• Visitors hike along the base of the Gila Cliff Dwellings.

    Gila Cliff Dwellings

    National Monument New Mexico

Trees and Shrubs

A close-up photo showing the rough detail of the bark of an alligator juniper tree.

Alligator juniper bark detail.

NPS Photo by Barry Nielsen

The following are some of the most common trees in the area. The information is taken from the Gila National Forest website.

Douglas-fir (Pseudotsuga menziesii) occurs throughout the Gila between 6000 and 11,000 feet in elevation. This majestic tree prefers rocky soils in drainages and on north slopes. The tree is one of the tallest trees in North America ranging between 80 and 200 feet at maturity. It has evergreen, single needles that lack woody pegs or "suction cups". The needles are yellow-green to blue-green, ¼ to 1¾ inch long and very fragrant. Each needle is flat with a blunt or slightly rounded tip. The cones are 3 to 4 inches long and very distinctive. Three-lobed bracts extend beyond the cone scales and resemble "little mouse rear ends with little tails" sticking out from under the scales. Douglas-fir is one of the most popular trees for Christmas trees in the U.S.

Two spruce trees occur on the Gila. These are the Blue spruce (Picea pungens) and the Engelmann spruce (Picea engelmannii). Both of these spruce are found between 6000 and 11,000 feet in elevation and generally occur in high elevation riparian zones and drainages. Both Blue and Engelmann spruce have single needles which have woody "pegs" at the base. Their needles are very stiff, evergreen, and range from ¾ to 1¼ inches long. They are yellow-green to bluish or white. Their needles are very sharp, and have an acidic taste. Engelmann spruce tend to have slightly softer needles which curve more towards the tip of the branch. At maturity spruce are medium to large trees ranging from 80 to 100 feet tall. Pinyon (Pinus edulis) is found between 5000 and 7000 feet in elevation on the Gila. This tree is common in drier areas and on south faces.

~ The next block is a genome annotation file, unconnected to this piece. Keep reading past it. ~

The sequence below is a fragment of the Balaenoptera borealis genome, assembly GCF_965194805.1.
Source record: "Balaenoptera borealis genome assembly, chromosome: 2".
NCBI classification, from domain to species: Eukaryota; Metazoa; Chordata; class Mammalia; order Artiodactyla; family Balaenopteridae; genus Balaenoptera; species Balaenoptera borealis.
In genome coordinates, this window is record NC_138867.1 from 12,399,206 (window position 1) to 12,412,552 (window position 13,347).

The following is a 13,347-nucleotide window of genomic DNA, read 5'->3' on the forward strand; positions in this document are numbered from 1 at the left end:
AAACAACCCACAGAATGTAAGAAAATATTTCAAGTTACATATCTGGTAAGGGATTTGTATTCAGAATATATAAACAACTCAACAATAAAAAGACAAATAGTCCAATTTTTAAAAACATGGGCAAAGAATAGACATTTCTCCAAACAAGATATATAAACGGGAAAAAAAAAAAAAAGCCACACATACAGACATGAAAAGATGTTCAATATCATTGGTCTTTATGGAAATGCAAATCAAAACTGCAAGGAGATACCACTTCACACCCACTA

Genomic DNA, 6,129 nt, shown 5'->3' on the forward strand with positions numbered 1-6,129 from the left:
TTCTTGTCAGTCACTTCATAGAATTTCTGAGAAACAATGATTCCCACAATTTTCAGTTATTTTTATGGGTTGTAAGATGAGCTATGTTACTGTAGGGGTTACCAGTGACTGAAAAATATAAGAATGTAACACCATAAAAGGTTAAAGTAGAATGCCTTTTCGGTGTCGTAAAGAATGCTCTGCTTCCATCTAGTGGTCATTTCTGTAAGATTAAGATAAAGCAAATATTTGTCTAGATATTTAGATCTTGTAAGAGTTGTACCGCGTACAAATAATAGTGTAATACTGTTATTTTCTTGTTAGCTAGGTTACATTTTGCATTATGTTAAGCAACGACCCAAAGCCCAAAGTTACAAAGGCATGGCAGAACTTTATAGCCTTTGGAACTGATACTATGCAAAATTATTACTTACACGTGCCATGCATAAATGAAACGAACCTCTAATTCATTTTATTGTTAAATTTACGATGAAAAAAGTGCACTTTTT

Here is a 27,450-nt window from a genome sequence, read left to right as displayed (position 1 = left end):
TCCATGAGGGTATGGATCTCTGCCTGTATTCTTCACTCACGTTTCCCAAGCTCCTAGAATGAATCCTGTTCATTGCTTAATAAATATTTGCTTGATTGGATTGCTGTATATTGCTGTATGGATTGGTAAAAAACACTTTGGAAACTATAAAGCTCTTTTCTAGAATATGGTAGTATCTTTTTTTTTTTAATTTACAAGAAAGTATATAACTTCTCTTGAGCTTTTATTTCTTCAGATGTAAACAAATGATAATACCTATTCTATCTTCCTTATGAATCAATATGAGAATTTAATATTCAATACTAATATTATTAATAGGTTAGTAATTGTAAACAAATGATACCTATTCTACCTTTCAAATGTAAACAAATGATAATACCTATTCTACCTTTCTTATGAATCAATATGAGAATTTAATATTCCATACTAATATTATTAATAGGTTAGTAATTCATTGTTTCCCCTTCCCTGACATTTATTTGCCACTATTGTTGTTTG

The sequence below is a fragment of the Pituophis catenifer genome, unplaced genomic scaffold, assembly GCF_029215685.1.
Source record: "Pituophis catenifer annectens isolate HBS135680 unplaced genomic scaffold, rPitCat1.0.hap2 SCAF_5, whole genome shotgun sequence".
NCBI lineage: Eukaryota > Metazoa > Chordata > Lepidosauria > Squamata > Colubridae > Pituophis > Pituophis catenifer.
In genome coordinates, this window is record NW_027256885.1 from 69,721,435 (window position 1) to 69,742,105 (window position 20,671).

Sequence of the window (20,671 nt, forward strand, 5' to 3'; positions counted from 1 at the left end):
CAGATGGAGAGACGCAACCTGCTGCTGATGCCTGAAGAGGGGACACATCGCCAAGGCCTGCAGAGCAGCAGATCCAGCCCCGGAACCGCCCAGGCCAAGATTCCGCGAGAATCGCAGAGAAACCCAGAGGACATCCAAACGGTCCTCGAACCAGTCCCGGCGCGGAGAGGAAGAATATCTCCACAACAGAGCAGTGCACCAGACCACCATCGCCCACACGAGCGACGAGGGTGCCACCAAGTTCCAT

Less common are the singleleaf pinyon (Pinus monophylla) and the Mexican pinyon (Pinus cembroides). Pinyon usually have needles in groups (fasicles) of two, while the singleleaf pinyon has one, and Mexican pinyon generally has three needles per fasicle. The needles are stiff, blue-green or yellow-green, and one to two inches long. The small, pitchy cones contain two very large edible "pine nuts&qout; on each scale. Generally the cones mature between late August and October. This small (20 to 40 foot) tree is a preferred Christmas tree in the Southwest.

Ponderosa pine (Pinus ponderosa) occurs throughout the Gila between 6000 and 10,000 feet in elevation. At maturity, it reaches between 80 and 110 feet tall. It has the widest geographic distribution of any tree in North America, with a range from British Columbia in Canada, to just south of Durango in Mexico. The ponderosa's needles range from 5 to 10 inches long, with generally three tough, yellow-green needles per fascicle or group. Sometimes as few as 2 or as many as 5 needles can be found in a fasicle. When crushed, needles have a turpentine odor sometimes reminiscent of citrus. Cones are ovoid, 3 to 6 inches long with a red-brown color and mature in August to September. The scales are armed with a slender prickle. The bark of Ponderosa is very dark (nearly black) on young trees, developing cinnamon to yellow/orange colored plates and deep furrows. On warm days, the yellow/orange bark of mature trees smells like vanilla (or chocolate, depending on whom you ask).

Southwestern White Pine (Pinus strobiformis) occurs throughout the Gila between 8000 and 11,000 feet in elevation. This more open canopy tree prefers rocky soils in drainages and on north slopes; much like Douglas-fir. Needles of the Southwestern white pine are evergreen, 3 to 5 inches long, with five yellow-green slender needles per fascicle. The cones are 5 to 9 inches long, cylindrical, with thin, rounded cone scales and are very resinous. Each cone is borne on a long stalk and matures between August and September. This pine, when small, makes a beautiful Christmas tree, though it tends to ooze resin for days after cutting.

Did You Know?

Yucca fiber sandals

The ancient Puebloans of the Mogollon area used native plants for food, medicines, clothing and tools. The yucca plant was very useful. Yucca fibers were made into twine, nets, baskets, even paint brushes. These sandals, made from yucca, are in the Visitor Center Museum at the Gila Cliff Dwellings National Monument.